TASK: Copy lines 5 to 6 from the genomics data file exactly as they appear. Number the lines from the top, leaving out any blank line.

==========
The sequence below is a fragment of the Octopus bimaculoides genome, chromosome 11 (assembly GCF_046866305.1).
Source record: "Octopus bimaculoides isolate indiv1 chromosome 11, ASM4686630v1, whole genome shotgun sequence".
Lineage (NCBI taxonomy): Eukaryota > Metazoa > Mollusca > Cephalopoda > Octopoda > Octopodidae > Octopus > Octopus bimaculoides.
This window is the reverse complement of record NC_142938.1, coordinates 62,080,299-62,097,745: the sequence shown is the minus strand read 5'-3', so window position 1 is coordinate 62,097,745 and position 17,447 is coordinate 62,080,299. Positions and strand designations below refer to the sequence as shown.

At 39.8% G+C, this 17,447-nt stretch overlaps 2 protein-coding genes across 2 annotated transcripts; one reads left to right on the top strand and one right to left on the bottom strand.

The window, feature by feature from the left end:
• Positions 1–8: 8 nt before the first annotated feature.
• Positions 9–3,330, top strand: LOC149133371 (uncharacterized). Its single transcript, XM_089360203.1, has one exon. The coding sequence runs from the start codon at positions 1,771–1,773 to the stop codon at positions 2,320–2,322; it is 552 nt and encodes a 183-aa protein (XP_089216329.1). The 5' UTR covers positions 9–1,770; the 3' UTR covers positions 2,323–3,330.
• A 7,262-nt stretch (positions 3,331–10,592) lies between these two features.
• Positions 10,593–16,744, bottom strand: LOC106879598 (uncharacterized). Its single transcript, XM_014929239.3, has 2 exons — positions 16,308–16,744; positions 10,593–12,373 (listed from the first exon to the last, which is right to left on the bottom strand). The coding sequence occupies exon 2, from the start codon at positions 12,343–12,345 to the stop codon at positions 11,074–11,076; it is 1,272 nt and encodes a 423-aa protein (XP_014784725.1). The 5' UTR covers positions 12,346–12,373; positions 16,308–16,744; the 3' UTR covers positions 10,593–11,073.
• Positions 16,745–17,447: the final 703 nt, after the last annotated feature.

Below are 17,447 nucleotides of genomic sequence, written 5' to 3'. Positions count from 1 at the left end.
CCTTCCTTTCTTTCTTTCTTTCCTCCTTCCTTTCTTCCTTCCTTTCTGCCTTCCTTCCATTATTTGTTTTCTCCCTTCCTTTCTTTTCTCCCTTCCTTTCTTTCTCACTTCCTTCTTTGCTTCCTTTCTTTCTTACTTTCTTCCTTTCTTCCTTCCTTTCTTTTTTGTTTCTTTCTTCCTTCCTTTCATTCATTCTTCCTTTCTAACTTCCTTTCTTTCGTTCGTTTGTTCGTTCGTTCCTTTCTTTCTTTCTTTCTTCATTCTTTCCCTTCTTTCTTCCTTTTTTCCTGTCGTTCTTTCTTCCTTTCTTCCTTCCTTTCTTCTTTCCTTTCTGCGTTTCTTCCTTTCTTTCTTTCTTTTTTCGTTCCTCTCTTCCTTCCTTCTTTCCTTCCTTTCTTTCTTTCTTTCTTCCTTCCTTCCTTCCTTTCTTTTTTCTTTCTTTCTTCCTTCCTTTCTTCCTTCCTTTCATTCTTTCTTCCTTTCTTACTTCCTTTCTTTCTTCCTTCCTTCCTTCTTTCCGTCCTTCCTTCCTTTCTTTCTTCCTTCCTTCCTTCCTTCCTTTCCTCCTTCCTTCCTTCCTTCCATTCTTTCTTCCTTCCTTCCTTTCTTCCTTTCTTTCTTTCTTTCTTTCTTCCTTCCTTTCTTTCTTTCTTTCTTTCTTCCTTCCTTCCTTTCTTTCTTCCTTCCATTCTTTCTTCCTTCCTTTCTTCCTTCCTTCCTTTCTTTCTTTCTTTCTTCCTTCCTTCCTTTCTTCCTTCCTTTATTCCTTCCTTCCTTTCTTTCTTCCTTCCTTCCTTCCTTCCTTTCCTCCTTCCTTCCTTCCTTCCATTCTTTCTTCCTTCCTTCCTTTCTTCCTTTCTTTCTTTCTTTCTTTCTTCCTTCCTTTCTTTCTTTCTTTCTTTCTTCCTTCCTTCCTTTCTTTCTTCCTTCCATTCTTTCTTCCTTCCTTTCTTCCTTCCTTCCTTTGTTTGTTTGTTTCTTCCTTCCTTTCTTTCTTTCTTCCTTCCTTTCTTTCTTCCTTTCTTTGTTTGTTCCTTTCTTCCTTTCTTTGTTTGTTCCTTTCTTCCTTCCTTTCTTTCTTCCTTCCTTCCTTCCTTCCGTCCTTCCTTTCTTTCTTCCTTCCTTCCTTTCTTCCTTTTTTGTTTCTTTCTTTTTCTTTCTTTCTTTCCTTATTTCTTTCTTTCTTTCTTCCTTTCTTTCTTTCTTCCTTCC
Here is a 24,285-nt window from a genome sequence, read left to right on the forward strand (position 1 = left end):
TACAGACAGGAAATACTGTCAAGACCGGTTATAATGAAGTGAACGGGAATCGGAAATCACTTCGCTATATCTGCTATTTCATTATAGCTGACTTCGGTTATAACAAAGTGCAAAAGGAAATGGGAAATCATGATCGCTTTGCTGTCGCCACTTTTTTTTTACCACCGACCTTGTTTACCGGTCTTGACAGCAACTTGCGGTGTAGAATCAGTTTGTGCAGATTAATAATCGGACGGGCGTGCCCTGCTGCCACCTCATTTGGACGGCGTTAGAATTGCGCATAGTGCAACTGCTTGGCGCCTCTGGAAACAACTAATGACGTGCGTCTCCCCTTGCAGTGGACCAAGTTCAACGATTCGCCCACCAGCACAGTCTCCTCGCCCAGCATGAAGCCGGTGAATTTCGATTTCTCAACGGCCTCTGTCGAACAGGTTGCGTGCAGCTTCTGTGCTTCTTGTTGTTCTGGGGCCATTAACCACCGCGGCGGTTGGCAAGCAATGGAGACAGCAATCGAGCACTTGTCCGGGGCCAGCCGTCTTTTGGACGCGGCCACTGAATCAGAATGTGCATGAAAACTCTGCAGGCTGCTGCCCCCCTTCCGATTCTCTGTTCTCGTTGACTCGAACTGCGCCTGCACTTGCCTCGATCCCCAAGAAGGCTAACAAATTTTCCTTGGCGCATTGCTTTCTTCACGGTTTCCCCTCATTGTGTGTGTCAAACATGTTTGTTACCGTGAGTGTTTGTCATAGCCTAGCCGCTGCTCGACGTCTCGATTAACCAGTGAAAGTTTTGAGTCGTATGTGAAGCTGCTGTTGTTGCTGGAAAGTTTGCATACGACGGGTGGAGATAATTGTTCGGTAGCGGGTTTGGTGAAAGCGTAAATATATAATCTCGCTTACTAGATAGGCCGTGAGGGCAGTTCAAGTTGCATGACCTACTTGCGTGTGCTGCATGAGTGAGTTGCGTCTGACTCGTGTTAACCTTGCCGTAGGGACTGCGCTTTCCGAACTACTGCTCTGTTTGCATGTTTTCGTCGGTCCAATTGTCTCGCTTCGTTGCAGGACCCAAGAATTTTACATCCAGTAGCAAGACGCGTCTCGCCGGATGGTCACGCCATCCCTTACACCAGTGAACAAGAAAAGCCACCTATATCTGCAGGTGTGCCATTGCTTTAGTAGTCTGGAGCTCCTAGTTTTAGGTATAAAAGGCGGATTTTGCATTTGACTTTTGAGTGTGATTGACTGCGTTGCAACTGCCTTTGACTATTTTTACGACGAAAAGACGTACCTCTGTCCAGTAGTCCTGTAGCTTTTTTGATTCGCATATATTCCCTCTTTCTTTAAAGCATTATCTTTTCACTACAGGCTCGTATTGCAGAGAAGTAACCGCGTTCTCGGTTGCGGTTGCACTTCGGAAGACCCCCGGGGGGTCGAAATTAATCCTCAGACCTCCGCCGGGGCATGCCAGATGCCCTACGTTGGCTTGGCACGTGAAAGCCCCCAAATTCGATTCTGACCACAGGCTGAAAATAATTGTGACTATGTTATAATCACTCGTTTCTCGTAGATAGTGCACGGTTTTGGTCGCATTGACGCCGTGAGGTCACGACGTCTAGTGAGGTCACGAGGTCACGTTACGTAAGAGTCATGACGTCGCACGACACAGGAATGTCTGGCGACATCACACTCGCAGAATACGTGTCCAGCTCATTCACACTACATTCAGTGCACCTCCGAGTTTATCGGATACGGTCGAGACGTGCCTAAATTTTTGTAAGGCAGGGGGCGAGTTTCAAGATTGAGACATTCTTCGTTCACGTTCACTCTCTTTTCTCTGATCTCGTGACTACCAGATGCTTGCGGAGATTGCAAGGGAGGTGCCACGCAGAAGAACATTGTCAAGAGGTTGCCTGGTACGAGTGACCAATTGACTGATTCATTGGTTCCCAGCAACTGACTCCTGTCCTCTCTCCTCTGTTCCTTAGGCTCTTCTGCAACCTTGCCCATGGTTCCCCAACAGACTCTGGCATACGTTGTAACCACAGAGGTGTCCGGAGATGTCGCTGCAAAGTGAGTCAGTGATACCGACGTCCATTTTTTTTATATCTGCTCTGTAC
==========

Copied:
At 39.8% G+C, this 17,447-nt stretch overlaps 2 protein-coding genes across 2 annotated transcripts; one reads left to right on the top strand and one right to left on the bottom strand.

The window, feature by feature from the left end: